Think the price for heating a house has gone up over the past few years? Well, anyone that said yes is 100 percent right. However, what people may not know is just how much it actually has gone up in a few short years. New research that was recently released by uSwitch shows that the cost of heating a home in the UK has already increased by 63 percent in just five years.
The report goes on to show that the average heating bill has gone up from £360 to around £587 since 2007. That means, that most people have noticed an increase of at least £227 over the course of five years. For anyone who has not started making more money during those five years, they may be noticing that their funds are being stretched thinner and thinner.
To make matters even worse, most bills are about to go up again. This is because most energy suppliers have announced an increase in prices. These increases will take place over the next few weeks and be applied to people’s bills no later than January of next year.
Most people will see an average increase in prices of seven percent. This should add about £90 to the average dual fuel bill. That may end up being about £90 too much for some families who are already struggling to get by.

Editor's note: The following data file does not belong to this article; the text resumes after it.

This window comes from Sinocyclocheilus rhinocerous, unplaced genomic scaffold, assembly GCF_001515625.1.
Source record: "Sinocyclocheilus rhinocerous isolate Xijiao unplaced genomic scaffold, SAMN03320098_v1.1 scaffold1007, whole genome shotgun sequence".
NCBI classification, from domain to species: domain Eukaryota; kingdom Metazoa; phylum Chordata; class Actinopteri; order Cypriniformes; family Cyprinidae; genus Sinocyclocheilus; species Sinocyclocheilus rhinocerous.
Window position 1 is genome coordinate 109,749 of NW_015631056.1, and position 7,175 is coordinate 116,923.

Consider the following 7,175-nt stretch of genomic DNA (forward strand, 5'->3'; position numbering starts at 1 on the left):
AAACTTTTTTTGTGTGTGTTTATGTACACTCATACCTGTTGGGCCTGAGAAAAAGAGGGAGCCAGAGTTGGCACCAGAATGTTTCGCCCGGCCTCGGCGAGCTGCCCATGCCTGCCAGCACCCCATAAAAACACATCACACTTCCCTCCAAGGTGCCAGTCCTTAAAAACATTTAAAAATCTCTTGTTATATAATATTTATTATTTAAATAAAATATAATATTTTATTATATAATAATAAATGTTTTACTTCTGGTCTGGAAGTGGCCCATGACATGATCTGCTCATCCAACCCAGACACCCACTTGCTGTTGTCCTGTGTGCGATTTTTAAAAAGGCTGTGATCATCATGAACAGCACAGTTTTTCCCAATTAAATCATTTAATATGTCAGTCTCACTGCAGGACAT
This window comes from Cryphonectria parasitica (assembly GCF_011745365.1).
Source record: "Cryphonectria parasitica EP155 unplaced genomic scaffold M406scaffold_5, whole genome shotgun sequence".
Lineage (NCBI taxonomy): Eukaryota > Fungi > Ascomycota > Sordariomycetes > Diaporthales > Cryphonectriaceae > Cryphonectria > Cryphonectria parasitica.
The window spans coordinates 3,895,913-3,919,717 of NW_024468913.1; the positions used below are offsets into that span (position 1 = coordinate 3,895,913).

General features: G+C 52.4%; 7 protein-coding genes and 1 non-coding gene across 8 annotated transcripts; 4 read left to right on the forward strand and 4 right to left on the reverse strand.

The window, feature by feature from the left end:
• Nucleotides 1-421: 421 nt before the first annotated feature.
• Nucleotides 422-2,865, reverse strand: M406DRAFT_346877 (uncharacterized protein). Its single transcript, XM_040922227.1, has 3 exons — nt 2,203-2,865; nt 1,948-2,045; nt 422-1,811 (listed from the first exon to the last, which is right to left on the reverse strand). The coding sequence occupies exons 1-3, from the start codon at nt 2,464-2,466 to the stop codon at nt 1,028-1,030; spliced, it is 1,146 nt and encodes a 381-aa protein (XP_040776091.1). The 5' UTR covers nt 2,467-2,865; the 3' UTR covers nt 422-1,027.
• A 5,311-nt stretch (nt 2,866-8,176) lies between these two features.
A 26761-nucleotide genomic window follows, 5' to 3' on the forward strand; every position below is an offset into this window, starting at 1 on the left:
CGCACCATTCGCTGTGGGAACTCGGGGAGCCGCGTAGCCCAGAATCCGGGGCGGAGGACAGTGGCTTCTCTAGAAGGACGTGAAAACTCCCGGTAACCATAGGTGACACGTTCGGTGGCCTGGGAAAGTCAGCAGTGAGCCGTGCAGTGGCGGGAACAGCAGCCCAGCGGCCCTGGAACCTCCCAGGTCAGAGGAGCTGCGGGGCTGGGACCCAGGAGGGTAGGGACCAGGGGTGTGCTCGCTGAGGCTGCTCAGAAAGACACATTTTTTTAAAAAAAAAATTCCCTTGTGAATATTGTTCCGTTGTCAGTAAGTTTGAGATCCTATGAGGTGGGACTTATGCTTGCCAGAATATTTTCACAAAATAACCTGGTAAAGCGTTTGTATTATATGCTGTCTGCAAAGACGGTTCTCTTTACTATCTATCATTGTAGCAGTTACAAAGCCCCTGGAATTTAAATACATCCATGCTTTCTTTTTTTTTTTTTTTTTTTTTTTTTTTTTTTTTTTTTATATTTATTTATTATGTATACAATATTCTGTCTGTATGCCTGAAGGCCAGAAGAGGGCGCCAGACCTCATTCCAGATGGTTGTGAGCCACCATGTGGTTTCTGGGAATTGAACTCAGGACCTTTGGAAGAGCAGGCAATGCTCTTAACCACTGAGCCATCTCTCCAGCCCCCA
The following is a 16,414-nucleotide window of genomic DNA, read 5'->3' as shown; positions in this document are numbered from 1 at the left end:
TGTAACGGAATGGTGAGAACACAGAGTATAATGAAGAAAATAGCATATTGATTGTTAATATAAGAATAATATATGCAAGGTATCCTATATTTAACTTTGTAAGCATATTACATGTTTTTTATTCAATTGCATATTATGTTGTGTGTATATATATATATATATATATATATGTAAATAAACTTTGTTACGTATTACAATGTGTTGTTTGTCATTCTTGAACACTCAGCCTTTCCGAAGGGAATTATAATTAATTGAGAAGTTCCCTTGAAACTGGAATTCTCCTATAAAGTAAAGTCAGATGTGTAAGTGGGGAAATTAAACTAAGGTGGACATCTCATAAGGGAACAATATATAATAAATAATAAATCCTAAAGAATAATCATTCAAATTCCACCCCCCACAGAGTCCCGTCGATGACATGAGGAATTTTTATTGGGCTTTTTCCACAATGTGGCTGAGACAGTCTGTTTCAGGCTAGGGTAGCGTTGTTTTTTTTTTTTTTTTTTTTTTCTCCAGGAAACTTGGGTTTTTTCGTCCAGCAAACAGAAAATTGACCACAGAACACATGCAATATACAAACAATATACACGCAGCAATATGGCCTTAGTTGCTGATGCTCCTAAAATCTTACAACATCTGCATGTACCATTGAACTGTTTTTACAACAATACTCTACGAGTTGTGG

The report from uSwitch went on to say that, last winter, nearly 75 percent of households rationed out their energy usage. However, this is a percentage that is expected to increase to 87 percent this coming winter. Thus, uSwitch is urging all of its consumers to review the energy tariff that they are on. They need to make sure that they switch to the cheapest deal available to them in order to save money, regardless of how little the savings are going to be.
The truth is, uSwitch is right. Right now, energy companies assume that people are too lazy to switch. They count on consumers staying put, even when energy prices are increased, because they are simply too lazy to do anything about it. This is something that consumers could overcome if they choose to switch energy providers, even if it saves them just a little bit. That would show energy suppliers that people are willing to do whatever it takes now to save money.